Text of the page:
"Ĉu vi estas patrino?"

Translation:Are you a mother?

May 28, 2015

This discussion is locked.


This is going to mess me up because pat- usually is the prefix for fatherly words. Paternal, Patriot (People who supported the founding fathers), etc.


But then again - if anyone's been paying attention they would notice that -ino implies feminine.


Yes, I've noticed now, I'm getting more used with that suffix. Thank you though!

[deactivated user]

    This is the logic and simplicity of Esperanto. Some would consider it a bit sexist, but it is efficient.


    If they consider this sexist, then they should tell the millions and millions of people who speak arabic and hebrew that their language is sexist.


    They came from sexist culture but developed naturally. You'd hope a planned language would be less sexist but it was developed during a pretty sexist time.


    I mean just because it would be awkward to tell somebody that doesn't mean it isn't true. Not saying it is or isn't, but this isn't a great defense.


    "They" do. The same issue exists for english as well.


    Stewardess, actress, villainess


    I feel like there should be an '-en' suffix for male and an '-in' suffix for female, but that's just me.....


    Hmmm.... not a bad idea


    I think some tried to integrate male gender, but it isn't practical, and loses a lot of the simplicity.


    There is also iĉo


    AlexeiNewt linked to the English Wikipedia article which, of course, mentions that.

    I have, however, never heard or read -iĉo being used in practice. It might have been an interesting idea 130 years ago. Now it's much easier to use all nouns denominating persons in a gender-independent way, except for family relations. So patrino still means mother and patro still means father.

    I will delete my comment in a few days as I consider it insignificant, except for answering to Pojk.


    The ino suffix should help you


    It's a latin root "pater" (father). With the time and mixings other languages which adopted latin roots didn't always used them in the original sense.

    Think on it like a "false friend", like in many other languages happens.


    Jes. Mi havas tri infanoj: unu filon kaj du filinojn.


    Ĉu vi estas la ulo de "Kurso de Esperanto" Ĥeĥe


    How exactly would you pronounce Ĥeĥe...?


    [xexe] according to IPA


    Seems an odd thing to say... and something that would make your throat very sore.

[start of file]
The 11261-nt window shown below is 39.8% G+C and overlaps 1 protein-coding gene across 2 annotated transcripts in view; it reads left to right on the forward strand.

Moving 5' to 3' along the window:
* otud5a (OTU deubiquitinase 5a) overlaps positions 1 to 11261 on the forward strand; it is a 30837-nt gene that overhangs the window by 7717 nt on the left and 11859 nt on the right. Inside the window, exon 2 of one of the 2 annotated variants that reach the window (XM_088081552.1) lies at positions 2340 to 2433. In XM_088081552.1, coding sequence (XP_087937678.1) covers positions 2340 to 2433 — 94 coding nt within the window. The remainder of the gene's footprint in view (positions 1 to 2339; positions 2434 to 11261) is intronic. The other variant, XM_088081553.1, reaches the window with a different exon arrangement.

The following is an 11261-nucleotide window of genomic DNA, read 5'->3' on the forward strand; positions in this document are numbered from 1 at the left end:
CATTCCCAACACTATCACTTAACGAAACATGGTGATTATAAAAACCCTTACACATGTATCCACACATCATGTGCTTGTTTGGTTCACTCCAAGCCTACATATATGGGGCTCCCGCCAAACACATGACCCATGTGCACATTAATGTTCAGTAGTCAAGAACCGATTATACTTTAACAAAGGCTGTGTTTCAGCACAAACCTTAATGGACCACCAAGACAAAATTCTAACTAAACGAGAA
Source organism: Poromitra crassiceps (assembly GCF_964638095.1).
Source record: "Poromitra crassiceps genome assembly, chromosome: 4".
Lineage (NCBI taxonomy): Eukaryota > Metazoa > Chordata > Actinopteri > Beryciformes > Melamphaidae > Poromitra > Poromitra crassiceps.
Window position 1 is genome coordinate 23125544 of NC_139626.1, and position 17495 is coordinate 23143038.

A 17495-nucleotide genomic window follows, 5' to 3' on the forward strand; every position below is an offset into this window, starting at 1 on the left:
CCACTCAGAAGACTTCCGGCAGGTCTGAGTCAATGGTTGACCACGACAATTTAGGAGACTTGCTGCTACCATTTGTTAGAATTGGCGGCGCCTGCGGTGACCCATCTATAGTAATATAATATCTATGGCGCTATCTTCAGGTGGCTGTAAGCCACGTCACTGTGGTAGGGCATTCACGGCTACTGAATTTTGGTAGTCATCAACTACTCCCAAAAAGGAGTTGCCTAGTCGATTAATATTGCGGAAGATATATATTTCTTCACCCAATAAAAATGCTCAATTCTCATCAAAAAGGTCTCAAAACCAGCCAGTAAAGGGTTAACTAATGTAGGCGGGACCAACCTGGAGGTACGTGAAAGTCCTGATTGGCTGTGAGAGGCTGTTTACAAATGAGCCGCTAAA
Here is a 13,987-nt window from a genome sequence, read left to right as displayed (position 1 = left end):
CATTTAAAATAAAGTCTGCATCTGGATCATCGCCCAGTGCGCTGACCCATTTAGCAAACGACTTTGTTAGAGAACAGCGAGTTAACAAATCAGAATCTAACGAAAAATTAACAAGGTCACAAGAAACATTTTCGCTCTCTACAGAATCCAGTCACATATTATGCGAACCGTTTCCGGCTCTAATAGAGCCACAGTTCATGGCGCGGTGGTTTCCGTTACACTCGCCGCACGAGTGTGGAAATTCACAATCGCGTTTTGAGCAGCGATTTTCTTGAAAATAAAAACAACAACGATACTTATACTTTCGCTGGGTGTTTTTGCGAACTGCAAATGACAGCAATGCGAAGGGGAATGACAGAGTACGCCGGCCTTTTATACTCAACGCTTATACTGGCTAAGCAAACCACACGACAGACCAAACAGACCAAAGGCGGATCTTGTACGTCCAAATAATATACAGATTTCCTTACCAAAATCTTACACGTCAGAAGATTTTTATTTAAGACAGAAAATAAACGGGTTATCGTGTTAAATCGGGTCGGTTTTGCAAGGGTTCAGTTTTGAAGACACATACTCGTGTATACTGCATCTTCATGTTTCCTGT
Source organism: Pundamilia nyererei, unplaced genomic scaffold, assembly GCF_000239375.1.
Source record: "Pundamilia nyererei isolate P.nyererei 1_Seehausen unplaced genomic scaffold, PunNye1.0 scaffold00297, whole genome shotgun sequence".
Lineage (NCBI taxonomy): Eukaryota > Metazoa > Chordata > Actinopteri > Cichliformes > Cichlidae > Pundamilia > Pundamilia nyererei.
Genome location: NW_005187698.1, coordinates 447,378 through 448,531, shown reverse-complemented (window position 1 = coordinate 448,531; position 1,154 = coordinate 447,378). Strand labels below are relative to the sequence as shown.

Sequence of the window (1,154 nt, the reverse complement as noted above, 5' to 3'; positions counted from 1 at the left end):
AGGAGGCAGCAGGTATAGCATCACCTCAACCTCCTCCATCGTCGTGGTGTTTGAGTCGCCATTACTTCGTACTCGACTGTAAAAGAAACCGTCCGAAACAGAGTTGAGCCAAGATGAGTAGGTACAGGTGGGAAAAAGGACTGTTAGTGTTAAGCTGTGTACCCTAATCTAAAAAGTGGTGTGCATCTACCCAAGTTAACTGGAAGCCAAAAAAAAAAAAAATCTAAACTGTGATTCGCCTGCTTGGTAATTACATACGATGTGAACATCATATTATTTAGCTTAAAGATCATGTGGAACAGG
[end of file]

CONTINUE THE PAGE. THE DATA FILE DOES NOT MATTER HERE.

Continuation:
Why can't I write "Cxu vi estas patrino"? The word "Cxu" is correct -.-' buf!


    Yes! It worked on PC/laptop... But the x system doesn't work in the phone app I guess


    The x system works in DL because they added the x sentences as "alternatives." So it works in the mobile app as well -- where there's more need for it, since it doesn't have the browser version's screen keyboard.


    Vi ne estas la patro!


    I don't have the option on my keyboard for the correct accents on cu, gi, etc... I looked and there is no Esperanto language option, either. Any suggestions?


    What OS do you have?

    EDIT: Wait never mind, here's a link that can help with all OS's: http://en.esperanto.org.nz/how-to-learn-esperanto/how-to-type-esperanto-characters


    Accented characters are written with an x if you can't type the character. For instance, ĉ -> cx, ĝ -> gx. I use these when I'm under Windows.

    There is also software that will add 'Compose' key functionality if you type in Esperanto enough. That allows you to type something like Alt + Shift + 6 then g to get ĝx.


    There are other keyboards you can install (if it's on your phone) , then give permissions in your keyboard settings, but I haven't done it. Kind of skeery to give another app permissions to my phone. I think one is called Anysoft Keyboard. Just google for Esperanto keyboards.


    I am not sure whether it happend due getting used to esperanto or it is actually my own mistake, but does the sentence "Are you a mother?" needs this "a" article?

    It was marked as wrong translation.


    Without it you are asking "Are you mother?" which would be asking in English if she is your own mother. It would become the word you call your mother rather than a word for mother.


    Does 'patrino' need a '-n', because it is the direct object?


    No, "esti" does not require the "-n".


    Grandan dankon.


    No, the verb "to be" is a helping verb, (like may, might, must, be, being, been, am, is, are, was, were, do, does, did, should, could, would, have, has, had, will, can, and shall) and because "patrino" is a complement to the subject using the helping verb, it's actually a predicate nominative, which doesn't take a "n".


    It's not recognizing "Cxu" for some reason. Twice now. Marks it wrong.


    It's been that way for a while. I think it's because it's an uppercase Cx. Normally it accepts it as a typo if the rest of the sentence is OK.

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